JLS 10

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An interface declaration introduces a new reference type whose members are classes, interfaces, constants and abstract methods. This type has no implementation, but otherwise unrelated classes can implement it by providing implementations for its abstract methods.

A nested interface is any interface whose declaration occurs within the body of another class or interface. A top-level interface is an interface that is not a nested interface.

We distinguish between two kinds of interfaces - normal interfaces and annotation types.

This chapter discusses the common semantics of all interfaces—normal interfaces and annotation types (§9.6), top-level (§7.6) and nested (§8.5, §9.5). Details that are specific to particular kinds of interfaces are discussed in the sections dedicated to these constructs.

Programs can use interfaces to make it unnecessary for related classes to share a common abstract superclass or to add methods to Object.

An interface may be declared to be a direct extension of one or more other interfaces, meaning that it implicitly specifies all the member types, abstract methods and constants of the interfaces it extends, except for any member types and constants that it may hide.

A class may be declared to directly implement one or more interfaces, meaning that any instance of the class implements all the abstract methods specified by the interface or interfaces. A class necessarily implements all the interfaces that its direct superclasses and direct superinterfaces do. This (multiple) interface inheritance allows objects to support (multiple) common behaviors without sharing any implementation.

A variable whose declared type is an interface type may have as its value a reference to any instance of a class which implements the specified interface. It is not sufficient that the class happen to implement all the abstract methods of the interface; the class or one of its superclasses must actually be declared to implement the interface, or else the class is not considered to implement the interface.

Interface Declarations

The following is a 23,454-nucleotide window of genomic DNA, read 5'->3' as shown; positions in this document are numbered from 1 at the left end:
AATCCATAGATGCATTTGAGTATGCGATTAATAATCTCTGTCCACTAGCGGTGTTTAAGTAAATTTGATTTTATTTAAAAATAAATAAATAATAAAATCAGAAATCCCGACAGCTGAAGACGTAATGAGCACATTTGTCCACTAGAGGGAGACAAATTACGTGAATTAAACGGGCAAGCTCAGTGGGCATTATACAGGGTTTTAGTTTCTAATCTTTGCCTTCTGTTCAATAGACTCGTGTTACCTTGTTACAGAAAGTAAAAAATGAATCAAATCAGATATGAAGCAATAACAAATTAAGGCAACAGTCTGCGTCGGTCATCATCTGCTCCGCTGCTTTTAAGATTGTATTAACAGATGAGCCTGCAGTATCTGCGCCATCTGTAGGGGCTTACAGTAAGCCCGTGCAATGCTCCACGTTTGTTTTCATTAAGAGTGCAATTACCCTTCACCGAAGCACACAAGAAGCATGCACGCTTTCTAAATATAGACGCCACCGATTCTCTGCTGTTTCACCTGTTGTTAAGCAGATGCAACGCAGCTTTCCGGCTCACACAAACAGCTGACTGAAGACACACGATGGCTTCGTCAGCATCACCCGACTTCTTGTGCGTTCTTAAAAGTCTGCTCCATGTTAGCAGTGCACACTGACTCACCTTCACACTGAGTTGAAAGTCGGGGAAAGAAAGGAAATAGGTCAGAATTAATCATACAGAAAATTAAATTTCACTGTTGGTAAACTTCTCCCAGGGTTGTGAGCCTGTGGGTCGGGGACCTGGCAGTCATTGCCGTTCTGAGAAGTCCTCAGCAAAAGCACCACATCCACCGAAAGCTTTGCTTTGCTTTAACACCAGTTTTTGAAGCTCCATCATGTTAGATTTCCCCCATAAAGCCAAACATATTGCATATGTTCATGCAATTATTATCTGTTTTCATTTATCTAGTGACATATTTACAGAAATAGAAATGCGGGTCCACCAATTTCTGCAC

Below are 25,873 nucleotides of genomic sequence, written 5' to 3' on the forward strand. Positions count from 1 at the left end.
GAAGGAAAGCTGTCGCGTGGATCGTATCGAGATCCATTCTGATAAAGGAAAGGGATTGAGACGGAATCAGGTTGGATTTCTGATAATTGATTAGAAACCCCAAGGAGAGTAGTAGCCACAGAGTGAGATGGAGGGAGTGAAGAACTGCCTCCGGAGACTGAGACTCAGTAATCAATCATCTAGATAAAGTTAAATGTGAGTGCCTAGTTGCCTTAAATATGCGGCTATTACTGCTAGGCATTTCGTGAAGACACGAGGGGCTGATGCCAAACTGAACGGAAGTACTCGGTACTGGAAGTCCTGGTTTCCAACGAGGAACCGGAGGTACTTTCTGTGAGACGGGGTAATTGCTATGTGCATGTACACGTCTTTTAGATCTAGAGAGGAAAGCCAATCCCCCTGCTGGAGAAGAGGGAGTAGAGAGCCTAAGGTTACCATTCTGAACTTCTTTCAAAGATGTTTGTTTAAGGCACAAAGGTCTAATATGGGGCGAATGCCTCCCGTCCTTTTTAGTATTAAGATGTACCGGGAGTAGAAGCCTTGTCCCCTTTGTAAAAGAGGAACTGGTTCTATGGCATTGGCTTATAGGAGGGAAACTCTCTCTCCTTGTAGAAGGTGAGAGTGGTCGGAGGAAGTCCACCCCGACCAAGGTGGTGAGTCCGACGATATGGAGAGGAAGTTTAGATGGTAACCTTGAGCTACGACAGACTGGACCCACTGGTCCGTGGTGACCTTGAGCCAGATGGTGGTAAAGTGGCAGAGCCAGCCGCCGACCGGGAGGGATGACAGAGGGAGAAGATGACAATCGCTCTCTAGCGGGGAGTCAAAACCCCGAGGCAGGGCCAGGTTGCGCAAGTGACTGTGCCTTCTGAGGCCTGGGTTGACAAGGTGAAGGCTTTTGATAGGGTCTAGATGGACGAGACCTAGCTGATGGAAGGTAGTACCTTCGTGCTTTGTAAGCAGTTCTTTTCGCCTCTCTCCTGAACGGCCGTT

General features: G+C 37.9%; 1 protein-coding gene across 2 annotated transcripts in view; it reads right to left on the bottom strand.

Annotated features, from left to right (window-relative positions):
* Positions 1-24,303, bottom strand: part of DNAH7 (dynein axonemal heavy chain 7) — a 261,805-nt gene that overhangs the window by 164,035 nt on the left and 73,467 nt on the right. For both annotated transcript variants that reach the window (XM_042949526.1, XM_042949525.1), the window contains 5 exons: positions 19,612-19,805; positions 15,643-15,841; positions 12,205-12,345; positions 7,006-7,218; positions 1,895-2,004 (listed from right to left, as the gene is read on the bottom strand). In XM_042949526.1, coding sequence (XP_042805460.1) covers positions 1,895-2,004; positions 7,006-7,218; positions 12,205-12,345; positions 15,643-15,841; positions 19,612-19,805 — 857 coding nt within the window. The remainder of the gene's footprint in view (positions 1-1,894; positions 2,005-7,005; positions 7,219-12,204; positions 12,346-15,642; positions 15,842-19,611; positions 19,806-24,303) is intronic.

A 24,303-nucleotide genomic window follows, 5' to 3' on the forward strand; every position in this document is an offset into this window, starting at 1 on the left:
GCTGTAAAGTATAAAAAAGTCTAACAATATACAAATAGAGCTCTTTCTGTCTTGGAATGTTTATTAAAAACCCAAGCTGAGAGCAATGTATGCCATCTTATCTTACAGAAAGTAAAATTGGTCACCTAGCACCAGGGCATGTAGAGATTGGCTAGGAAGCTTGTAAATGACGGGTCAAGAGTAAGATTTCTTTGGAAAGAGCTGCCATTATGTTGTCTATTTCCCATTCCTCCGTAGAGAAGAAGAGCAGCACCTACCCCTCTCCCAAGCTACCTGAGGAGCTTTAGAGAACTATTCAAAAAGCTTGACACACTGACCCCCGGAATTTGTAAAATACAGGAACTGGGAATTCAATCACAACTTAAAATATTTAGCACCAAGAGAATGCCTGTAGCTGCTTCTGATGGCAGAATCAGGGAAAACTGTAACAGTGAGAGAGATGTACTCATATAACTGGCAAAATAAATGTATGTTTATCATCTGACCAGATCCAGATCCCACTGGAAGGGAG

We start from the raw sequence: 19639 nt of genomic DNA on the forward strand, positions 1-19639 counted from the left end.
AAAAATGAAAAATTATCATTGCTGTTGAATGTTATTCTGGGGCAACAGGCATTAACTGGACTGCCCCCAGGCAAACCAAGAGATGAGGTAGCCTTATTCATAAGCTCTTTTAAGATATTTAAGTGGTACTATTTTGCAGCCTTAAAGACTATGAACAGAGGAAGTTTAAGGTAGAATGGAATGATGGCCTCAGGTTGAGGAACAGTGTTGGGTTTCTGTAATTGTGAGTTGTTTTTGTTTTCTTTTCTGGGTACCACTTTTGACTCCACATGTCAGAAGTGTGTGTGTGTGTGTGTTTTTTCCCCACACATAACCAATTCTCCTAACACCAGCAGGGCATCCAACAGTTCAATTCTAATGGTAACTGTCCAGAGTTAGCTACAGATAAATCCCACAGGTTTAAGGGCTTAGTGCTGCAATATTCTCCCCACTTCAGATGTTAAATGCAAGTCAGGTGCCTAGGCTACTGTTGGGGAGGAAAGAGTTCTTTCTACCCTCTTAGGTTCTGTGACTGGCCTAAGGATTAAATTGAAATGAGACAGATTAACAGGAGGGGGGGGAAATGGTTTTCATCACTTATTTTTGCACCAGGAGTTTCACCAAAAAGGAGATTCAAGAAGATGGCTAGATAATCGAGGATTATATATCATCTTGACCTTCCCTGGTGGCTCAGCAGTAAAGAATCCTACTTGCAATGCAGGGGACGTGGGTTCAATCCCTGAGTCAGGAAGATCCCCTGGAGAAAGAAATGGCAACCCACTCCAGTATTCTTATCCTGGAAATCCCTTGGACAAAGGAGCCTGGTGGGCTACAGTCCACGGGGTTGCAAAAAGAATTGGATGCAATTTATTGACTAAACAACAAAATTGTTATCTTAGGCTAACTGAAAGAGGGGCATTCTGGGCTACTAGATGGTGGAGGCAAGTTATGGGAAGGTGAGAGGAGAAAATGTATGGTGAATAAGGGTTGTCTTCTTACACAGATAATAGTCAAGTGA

An interface declaration specifies a new named reference type. There are two kinds of interface declarations - normal interface declarations and annotation type declarations:


Annotation types are described further in §9.6.

    InterfaceModifiersopt interface Identifier TypeParametersopt ExtendsInterfacesopt InterfaceBody

The Identifier in an interface declaration specifies the name of the interface.

kind:error A compile-time error occurs if the Identifier naming an interface appears as the name of any other top level class or interface in the same package.

[[kind:example In the example:

class Point { int x, y; }

interface Point { void move(int dx, int dy); }

a compile-time error occurs because a class and an interface in the same package cannot have the same name.]]

A compile-time error occurs if an interface has the same simple name as any of its enclosing classes or interfaces.

This restriction stems from the Typename.this syntax, which should unambiguously identify a lexically enclosing instance. So, does this rule also pertain to nested interfaces (these are always static, so the rationale is irrelevant.)

Scope of an Interface Type Name The Identifier specifies the name of the interface and has as its scope the entire package in which it is declared. This is the same scoping rule as for class type names; see §8.1.1 for an example involving classes. Redundant with chapter 6. Also, only applies to top level interfaces.

Interface Modifiers

An interface declaration may include interface modifiers:

    InterfaceModifiers InterfaceModifier
InterfaceModifier: one of
    Annotation public protected private abstract static strictfp

The access modifier public is discussed in §6.6. Not all modifiers are applicable to all kinds of interface declarations. The access modifiers protected and private pertain only to member interfaces within a directly enclosing class declaration (§8.5) and are discussed in §8.5.1. The access modifier static pertains only to member interfaces (§8.5, §9.5). A compile-time error occurs if the same modifier appears more than once in an interface declaration. A compile-time error occurs if an interface declaration has both the strictfp and widefp modifiers.

If an annotation a on an interface declaration corresponds to an annotation type T, and T has a (meta-)annotation m that corresponds to annotation.Target, then m must have an element whose value is annotation.ElementType.TYPE, or a compile-time error occurs. Annotation modifiers are described further in §9.7.

abstract Interfaces

Every interface is implicitly abstract. This modifier is obsolete and should not be used in new programs.

strictfp Interfaces

The effect of the strictfp modifier is to make all float or double expressions within the interface declaration be explicitly FP-strict (§15.4).

This implies that all nested types declared in the interface are implicitly strictfp.